28th May2021

‘Cruella’ Review

by Matthew Turner

Stars: Emma Stone, Emma Thompson, Joel Fry, Paul Walter Hauser, Emily Beecham, Kirby Howell-Baptiste, Mark Strong | Written by Dana Fox, Tony McNamara | Directed by Craig Gillespie

The iconic villainess of Disney’s 101 Dalmatians receives the prequel treatment in this live-action origin story that stars Emmas Stone AND Thompson. Stylish, smartly written and superbly acted, it’s a huge amount of fun that practically begs for a sequel.

Directed by Craig Gillespie (I, Tonya), the film begins in 1960s London, where rebellious young Estella (Tipper Seifert-Cleveland) is orphaned in typically traumatic Disney fashion when her mother (Emily Beecham) is pushed off a cliff by three dalmatians. Left to fend for herself, Estella is taken under the wing of streetwise thieves Jasper and Horace (Joel Fry and Paul Walter Hauser, both excellent), and as she grows up (now played by Emma Stone), she designs elaborate disguises for their various small-time crimes.

Spotting Estella’s estimable costume designing ability, Jasper enrols her in an apprenticeship at Liberty’s department store, which is how she gets snapped up by imperious designer The Baroness (Emma Thompson), who towers over London’s fashion scene. However, when Estella makes a shocking discovery about The Baroness (clue: she owns three dalmatians), she vows revenge, and sets herself up as punk-ish fashion rival Cruella, upstaging The Baroness at every turn.

Stone and Thompson are both delightful, delivering delicious performances that will have you grinning from ear to ear. They’re clearly enjoying themselves enormously and that proves utterly irresistible, whether it’s Thompson’s wonderfully cutting line deliveries or Stone’s spirited physicality, which practically crackles with anarchic energy.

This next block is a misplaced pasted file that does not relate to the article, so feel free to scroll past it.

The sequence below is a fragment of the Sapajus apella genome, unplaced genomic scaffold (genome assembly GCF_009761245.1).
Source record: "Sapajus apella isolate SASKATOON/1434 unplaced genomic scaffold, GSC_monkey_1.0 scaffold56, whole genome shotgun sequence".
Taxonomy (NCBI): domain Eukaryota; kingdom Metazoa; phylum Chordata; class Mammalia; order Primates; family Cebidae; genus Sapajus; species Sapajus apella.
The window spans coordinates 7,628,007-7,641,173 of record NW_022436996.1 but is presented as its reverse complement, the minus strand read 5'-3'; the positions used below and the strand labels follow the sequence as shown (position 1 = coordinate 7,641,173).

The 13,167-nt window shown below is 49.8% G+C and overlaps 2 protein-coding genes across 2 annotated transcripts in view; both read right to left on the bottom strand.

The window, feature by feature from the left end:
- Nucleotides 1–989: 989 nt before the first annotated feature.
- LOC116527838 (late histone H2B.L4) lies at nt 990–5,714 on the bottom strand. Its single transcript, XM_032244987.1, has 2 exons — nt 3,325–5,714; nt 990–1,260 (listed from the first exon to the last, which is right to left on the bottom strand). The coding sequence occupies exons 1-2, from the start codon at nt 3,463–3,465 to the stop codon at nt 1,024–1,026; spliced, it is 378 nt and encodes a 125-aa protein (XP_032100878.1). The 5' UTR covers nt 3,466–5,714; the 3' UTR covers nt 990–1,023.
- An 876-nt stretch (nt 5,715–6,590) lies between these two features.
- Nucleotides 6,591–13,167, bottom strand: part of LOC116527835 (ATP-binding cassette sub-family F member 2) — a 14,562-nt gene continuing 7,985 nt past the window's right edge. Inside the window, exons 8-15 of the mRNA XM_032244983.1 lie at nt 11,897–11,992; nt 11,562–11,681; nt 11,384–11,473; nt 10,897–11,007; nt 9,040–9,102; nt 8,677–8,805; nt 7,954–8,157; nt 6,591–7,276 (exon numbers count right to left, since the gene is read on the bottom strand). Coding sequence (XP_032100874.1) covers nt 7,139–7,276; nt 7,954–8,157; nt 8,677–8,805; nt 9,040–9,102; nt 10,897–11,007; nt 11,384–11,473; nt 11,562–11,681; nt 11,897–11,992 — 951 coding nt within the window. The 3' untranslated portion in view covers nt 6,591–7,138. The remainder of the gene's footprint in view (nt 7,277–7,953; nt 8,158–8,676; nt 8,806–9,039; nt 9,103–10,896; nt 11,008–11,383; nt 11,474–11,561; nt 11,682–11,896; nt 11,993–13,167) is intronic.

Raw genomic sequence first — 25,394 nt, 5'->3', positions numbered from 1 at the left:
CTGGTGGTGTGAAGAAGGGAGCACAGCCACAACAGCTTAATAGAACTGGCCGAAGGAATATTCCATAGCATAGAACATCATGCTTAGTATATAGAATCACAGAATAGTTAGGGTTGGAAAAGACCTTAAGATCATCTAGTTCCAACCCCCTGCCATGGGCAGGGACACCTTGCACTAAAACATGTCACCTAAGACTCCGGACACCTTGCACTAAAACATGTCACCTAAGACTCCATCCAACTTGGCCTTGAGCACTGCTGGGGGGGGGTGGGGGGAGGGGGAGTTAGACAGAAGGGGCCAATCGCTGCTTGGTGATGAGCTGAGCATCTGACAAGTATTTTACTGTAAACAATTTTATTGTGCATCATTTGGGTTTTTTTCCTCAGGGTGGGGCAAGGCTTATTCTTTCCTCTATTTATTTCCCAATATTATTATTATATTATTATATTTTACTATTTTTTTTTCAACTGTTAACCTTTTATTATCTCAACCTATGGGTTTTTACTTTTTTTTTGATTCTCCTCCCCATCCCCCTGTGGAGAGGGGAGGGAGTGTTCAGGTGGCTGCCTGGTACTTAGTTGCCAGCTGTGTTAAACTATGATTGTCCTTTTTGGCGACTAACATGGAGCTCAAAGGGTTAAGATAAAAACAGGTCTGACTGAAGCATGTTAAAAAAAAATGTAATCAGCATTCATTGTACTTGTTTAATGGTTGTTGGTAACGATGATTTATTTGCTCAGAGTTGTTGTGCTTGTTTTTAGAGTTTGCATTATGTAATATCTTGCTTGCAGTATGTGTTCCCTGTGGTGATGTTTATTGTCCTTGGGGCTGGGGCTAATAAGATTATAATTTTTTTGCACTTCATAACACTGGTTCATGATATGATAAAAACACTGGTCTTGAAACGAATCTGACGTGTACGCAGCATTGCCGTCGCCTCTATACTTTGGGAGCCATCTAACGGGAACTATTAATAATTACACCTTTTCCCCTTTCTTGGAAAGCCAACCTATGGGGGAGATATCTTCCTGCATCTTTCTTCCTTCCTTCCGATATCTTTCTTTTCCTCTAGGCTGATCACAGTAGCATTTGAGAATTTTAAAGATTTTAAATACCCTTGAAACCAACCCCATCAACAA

The clever script presents an inspired reinvention of Cruella as anti-hero, to the point where you can already imagine that the accompanying merchandising is going to be off the scale. The set-up is similar in concept to Todd Phillips’ Joker, but the execution is decidedly more light-hearted – tellingly, Cruella is nothing but nice to dalmatians in this movie, despite having an excellent reason to hate them.

Given that the story centres on the fashion rivalry (the de Vil Wears Prada joke has already been made countless times, so one more won’t hurt), it’s crucial that the film gets the fashion right. In fact, it goes above and beyond in that department, thanks to Jenny Beavan’s stunning costume creations and the inspired decision to have Cruella‘s career (and general style) deliberately echo that of Vivienne Westwood.

With that in mind, the set-pieces where Cruella upstages The Baroness are an absolute riot. The jaw-dropping highlight – unsurprisingly co-opted for the trailer – has Cruella setting fire to her gown at a strictly enforced black-and-white ball to reveal a stunning red gown underneath.

Gillespie’s pacey direction ensures the film moves at a decent clip throughout, which is just as well, given the 134 minute running time. Admittedly, there is the occasional stumble – a central heist sequence feels bloated and superfluous rather than snappily choreographed – but the film always recovers to deliver another great moment.

Alongside the stunning costume work and production design, Cruella is further heightened by a terrific soundtrack that’s bursting with classic hits – the sort of thing that will have you heading straight to Spotify afterwards. Yes, some of the tracks may be a little on the nose, but it’s hard to complain too much when they’re such great tunes.

In short, this is a hugely entertaining, brilliantly acted and frequently funny prequel that’s surprisingly dark in places, considering its target audience. Stick around for a cute and charming post-credits sting that paves the way for a potential follow-up film, should Cruella meet with the box-office success it clearly deserves.

**** 4/5

Cruella is in UK cinemas from today.


Comments are closed.